Summary: It defines integrity and then uses Samuel verses the sons of Eli as examples of what integrity is and isn’t.
Sunday, October 27, 2002
I have been here one year and two-thirds. That’s hard to believe. One of the hard decisions we made when we first came was to decide how to live. We knew the two options were to rent or to buy, so we thought we’d get to know the area and shop around for a place. The thought of moving twice was very unappealing to me. Also, the thought of having to pay rent for an apartment as well as a storage area besides having six people crammed into a little apartment was also not appealing. So we went on this whirlwind tour of places, and we came upon the house that we actually bought. Impressive to me was not simply the inspector’s report, although I think that’s really important, in which he said the fundamentals were excellent, but I was also impressed by how finished the house looked. I had just finished remodeling every room in our other home, and I was tired of painting and plastering and putting flooring down. I wanted to find a house that was just right for my children because you know little children will ruin things. I wanted them to feel welcome in the house and be able to play as children and not worry about something getting damaged, but I also wanted the house to be done enough so that I wouldn’t have to paint, paper and fix every room.
When I first walked into our home, the lights were all on and it looked beautiful–it was impressive. Then we moved in, and when the lights weren’t turned on and as we began to live in the house, we realized something–everything was just for show. The hand railing that was nicely painted had only just recently been painted and after a couple of times down the stairs, the paint came off. Most of the baseboards were not nailed down, they were simply newly painted and were laying flush up against the walls. The wallpaper actually had curled in every room but they super-glued it down, and after they left, it came unglued. The pictures on their walls had made the rooms look wonderful, but they had been hiding holes and tears in the wallpaper. Some of the rugs were discolored and when you moved the furniture, you discovered those spots. Most of the doors needed repainting because they had just slapped on a fast coat, and when the lights were off, you found that two-thirds of the door wasn’t painted. When you turned the lights on, the paint reflected the light and it looked beautiful.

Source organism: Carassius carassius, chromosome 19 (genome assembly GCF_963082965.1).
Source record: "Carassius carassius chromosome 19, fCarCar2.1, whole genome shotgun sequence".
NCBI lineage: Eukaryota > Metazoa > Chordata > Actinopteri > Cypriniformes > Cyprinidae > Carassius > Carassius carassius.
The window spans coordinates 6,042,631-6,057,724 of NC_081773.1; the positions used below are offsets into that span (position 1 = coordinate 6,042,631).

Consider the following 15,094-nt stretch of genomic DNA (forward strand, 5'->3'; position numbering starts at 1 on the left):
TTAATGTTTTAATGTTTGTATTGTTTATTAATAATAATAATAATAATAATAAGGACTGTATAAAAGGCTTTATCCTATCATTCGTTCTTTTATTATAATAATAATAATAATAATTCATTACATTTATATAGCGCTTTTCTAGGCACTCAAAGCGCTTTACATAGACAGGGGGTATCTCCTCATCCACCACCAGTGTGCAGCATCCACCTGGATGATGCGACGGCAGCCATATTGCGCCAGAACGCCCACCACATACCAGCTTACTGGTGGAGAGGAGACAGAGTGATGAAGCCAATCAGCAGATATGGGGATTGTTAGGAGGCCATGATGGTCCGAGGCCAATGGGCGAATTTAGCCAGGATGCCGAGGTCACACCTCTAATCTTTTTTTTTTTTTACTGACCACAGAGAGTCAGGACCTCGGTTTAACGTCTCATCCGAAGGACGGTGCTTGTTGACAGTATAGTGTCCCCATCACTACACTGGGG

The claim of “move-in condition” did not fit the reality of our experience. You could say, then, that our house lacked integrity, not structural integrity, but the integrity of the statement “move-in condition.”
This is what I want to talk about–the image of integrity. The Biblical image is the image of the scales. If you have been to the grocery store, you’ve probably looked at a can of beans or a bag of lettuce that says 16 oz. If you are interested sometimes you throw it on the scale and notice that it is 13 oz. It doesn’t match the claim. Exxon had a problem with this. They filled up gas tankers full of gas which is about 30,000 gallons, and when the gas was delivered to the gas stations, only 25,000 gallons came out and they couldn’t figure out why. They discovered they had filled the tank when the gasoline was warm and when it cooled down, it didn’t fill the entire tank. It lacked integrity. The amount on the one side did not match the claim on the other side.
It’s like the old cliché–what’s heavier, a pound of feathers or a pound of bricks? Of course, they’re both the same. That’s what integrity is–the claim fits the reality. We use this term to describe our cars. My car looks like it’s good and it’s full of steel. Under the paint, is there rust or is the car sound? We can use this to describe trees. The tree looks healthy, but it is only really healthy if it healthy in the roots, the trunk, the branches and the fruit. This can also describe our lives. Does the claim of our faith fit the reality of our lives? Does our profession match our behavior, or are our lives like my house. It looks good for those who are acquaintances and who simply pass by. We look good in church but if someone were to live with us and really get to know us, would what they find speak of integrity, that the claim matches the reality, or is there repair work that needs to be done. Do our lives have integrity?